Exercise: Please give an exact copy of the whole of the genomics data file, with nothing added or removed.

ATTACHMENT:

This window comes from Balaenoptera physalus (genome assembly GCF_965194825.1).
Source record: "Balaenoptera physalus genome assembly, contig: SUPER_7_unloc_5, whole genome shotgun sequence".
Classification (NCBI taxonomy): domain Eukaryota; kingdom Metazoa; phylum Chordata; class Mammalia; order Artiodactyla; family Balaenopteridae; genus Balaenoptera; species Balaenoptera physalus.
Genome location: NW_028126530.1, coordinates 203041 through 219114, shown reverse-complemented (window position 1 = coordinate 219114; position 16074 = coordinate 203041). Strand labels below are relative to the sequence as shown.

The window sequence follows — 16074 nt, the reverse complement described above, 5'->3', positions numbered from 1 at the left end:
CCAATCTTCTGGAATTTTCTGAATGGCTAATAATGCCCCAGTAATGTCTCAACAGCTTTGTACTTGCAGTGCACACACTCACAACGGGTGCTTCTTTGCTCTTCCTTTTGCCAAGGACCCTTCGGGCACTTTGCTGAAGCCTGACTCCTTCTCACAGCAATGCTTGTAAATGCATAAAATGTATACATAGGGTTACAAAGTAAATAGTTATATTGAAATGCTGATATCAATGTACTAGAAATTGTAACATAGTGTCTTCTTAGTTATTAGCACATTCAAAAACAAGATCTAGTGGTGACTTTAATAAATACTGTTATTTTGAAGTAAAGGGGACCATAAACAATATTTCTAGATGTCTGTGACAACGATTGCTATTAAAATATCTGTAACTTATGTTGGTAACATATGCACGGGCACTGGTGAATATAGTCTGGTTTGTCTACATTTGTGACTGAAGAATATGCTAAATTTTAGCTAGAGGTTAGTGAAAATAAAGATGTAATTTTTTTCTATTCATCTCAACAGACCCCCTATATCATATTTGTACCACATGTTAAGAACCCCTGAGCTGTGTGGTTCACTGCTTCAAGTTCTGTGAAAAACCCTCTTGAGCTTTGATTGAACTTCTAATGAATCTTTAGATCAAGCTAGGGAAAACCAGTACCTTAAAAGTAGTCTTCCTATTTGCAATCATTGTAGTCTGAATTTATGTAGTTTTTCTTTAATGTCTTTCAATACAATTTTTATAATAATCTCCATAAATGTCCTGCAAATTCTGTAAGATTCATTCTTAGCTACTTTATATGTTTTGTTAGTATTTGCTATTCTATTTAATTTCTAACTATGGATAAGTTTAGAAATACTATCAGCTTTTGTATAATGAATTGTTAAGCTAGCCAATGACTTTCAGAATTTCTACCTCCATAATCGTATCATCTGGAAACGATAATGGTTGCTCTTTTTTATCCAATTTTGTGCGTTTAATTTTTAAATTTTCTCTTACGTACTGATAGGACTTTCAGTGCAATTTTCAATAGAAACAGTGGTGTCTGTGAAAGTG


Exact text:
This window comes from Balaenoptera physalus (genome assembly GCF_965194825.1).
Source record: "Balaenoptera physalus genome assembly, contig: SUPER_7_unloc_5, whole genome shotgun sequence".
Classification (NCBI taxonomy): domain Eukaryota; kingdom Metazoa; phylum Chordata; class Mammalia; order Artiodactyla; family Balaenopteridae; genus Balaenoptera; species Balaenoptera physalus.
Genome location: NW_028126530.1, coordinates 203041 through 219114, shown reverse-complemented (window position 1 = coordinate 219114; position 16074 = coordinate 203041). Strand labels below are relative to the sequence as shown.

The window sequence follows — 16074 nt, the reverse complement described above, 5'->3', positions numbered from 1 at the left end:
CCAATCTTCTGGAATTTTCTGAATGGCTAATAATGCCCCAGTAATGTCTCAACAGCTTTGTACTTGCAGTGCACACACTCACAACGGGTGCTTCTTTGCTCTTCCTTTTGCCAAGGACCCTTCGGGCACTTTGCTGAAGCCTGACTCCTTCTCACAGCAATGCTTGTAAATGCATAAAATGTATACATAGGGTTACAAAGTAAATAGTTATATTGAAATGCTGATATCAATGTACTAGAAATTGTAACATAGTGTCTTCTTAGTTATTAGCACATTCAAAAACAAGATCTAGTGGTGACTTTAATAAATACTGTTATTTTGAAGTAAAGGGGACCATAAACAATATTTCTAGATGTCTGTGACAACGATTGCTATTAAAATATCTGTAACTTATGTTGGTAACATATGCACGGGCACTGGTGAATATAGTCTGGTTTGTCTACATTTGTGACTGAAGAATATGCTAAATTTTAGCTAGAGGTTAGTGAAAATAAAGATGTAATTTTTTTCTATTCATCTCAACAGACCCCCTATATCATATTTGTACCACATGTTAAGAACCCCTGAGCTGTGTGGTTCACTGCTTCAAGTTCTGTGAAAAACCCTCTTGAGCTTTGATTGAACTTCTAATGAATCTTTAGATCAAGCTAGGGAAAACCAGTACCTTAAAAGTAGTCTTCCTATTTGCAATCATTGTAGTCTGAATTTATGTAGTTTTTCTTTAATGTCTTTCAATACAATTTTTATAATAATCTCCATAAATGTCCTGCAAATTCTGTAAGATTCATTCTTAGCTACTTTATATGTTTTGTTAGTATTTGCTATTCTATTTAATTTCTAACTATGGATAAGTTTAGAAATACTATCAGCTTTTGTATAATGAATTGTTAAGCTAGCCAATGACTTTCAGAATTTCTACCTCCATAATCGTATCATCTGGAAACGATAATGGTTGCTCTTTTTTATCCAATTTTGTGCGTTTAATTTTTAAATTTTCTCTTACGTACTGATAGGACTTTCAGTGCAATTTTCAATAGAAACAGTGGTGTCTGTGAAAGTG